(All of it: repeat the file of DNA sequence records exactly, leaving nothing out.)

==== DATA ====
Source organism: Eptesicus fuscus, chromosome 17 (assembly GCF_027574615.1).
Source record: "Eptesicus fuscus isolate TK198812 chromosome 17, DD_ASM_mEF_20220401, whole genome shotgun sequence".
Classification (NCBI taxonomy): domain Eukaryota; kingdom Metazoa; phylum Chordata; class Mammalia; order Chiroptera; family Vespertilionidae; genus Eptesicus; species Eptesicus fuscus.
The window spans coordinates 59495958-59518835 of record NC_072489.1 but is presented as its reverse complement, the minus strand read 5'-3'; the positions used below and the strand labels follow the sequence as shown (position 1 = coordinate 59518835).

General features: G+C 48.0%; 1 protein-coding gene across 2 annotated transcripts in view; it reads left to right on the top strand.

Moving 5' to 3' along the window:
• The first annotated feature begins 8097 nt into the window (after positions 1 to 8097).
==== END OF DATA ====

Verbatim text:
Source organism: Eptesicus fuscus, chromosome 17 (assembly GCF_027574615.1).
Source record: "Eptesicus fuscus isolate TK198812 chromosome 17, DD_ASM_mEF_20220401, whole genome shotgun sequence".
Classification (NCBI taxonomy): domain Eukaryota; kingdom Metazoa; phylum Chordata; class Mammalia; order Chiroptera; family Vespertilionidae; genus Eptesicus; species Eptesicus fuscus.
The window spans coordinates 59495958-59518835 of record NC_072489.1 but is presented as its reverse complement, the minus strand read 5'-3'; the positions used below and the strand labels follow the sequence as shown (position 1 = coordinate 59518835).

General features: G+C 48.0%; 1 protein-coding gene across 2 annotated transcripts in view; it reads left to right on the top strand.

Moving 5' to 3' along the window:
• The first annotated feature begins 8097 nt into the window (after positions 1 to 8097).